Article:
My Lover’s Pretty Mouth is the first in a series of Japanese/English poems that are part of a process that is reflective and purgative.
English – My Lover’s Pretty Mouth
Your mouth, your beautiful lips, I love them.
Your Japanese – its elegant music lives there,
that secret sea cave of sound and thought, it’s ancient.
Sharks swim from it – hunting, undulating in cold black currents.
Look! Unsuspecting seals glide to shore – too far away
and not fast enough – the sea is a blood broth now.
Death’s echo in its wake, the shark
Cindy St. Onge on the project:
The Japanese/English poems that are coming through, are what I call ‘telegraphed’, in that there is little contrivance involved until the revision happens. The meaning of My Lover’s Pretty Mouth wasn’t clear to me until I had completed the videopoem.
The poems are rooted in my difficult relationship with Japanese culture, after being married to a Japanese man many years ago. The mystery, to me, is the sudden and spontaneous telegraphing. Honestly, I don’t understand it. At this point, I’m just trying to be a good conduit for the poems, and if I get closure, even better.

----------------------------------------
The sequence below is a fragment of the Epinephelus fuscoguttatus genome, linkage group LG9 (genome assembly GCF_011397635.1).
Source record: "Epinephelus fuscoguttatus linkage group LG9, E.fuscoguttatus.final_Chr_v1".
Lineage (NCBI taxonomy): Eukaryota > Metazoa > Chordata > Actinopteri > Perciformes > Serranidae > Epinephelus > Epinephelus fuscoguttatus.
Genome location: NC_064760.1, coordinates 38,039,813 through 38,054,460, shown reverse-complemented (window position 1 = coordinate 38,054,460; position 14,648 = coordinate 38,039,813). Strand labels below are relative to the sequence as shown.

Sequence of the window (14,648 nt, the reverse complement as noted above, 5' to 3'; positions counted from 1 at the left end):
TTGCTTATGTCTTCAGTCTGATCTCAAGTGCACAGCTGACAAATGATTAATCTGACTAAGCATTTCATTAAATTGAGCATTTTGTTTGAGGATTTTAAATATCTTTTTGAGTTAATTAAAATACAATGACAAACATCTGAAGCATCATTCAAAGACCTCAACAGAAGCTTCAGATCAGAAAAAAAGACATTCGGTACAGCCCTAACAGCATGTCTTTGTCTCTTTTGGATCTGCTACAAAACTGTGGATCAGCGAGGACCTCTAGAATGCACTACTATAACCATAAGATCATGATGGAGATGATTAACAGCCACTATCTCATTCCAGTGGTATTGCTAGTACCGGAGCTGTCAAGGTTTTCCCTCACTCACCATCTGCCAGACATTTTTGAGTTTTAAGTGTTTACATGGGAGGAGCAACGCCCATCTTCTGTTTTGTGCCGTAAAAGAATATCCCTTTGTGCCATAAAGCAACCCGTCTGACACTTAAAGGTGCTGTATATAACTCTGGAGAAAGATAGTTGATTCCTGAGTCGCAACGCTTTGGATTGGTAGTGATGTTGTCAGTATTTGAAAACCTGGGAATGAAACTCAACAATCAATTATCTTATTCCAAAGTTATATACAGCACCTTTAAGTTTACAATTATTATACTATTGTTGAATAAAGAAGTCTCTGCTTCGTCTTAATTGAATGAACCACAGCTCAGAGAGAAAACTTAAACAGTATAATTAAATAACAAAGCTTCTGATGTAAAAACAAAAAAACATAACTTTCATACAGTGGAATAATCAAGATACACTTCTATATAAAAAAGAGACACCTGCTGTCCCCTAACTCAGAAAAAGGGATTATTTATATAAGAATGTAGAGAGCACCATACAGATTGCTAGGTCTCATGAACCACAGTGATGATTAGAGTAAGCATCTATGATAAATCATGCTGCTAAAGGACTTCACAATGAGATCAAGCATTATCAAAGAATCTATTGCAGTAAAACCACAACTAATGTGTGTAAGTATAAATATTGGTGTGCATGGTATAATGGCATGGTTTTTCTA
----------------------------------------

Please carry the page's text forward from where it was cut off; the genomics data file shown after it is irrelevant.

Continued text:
As for the bilingual process, the poems were drafted in English with a smattering of Japanese, and I realized as I recited one of the poems that I loved how the Japanese sounded, how the word felt in my mouth, and determined to translate the whole poem – as an experiment. I haven’t spoken Japanese in 25 years, so I had to research most of it, relearning the language, really. As the translation got underway, the Japanese shaped the English revision of the poems, so there was this back-and-forth construction happening. It’s riling up memories, but it’s very satisfying at the same time.
Source: Moving Poems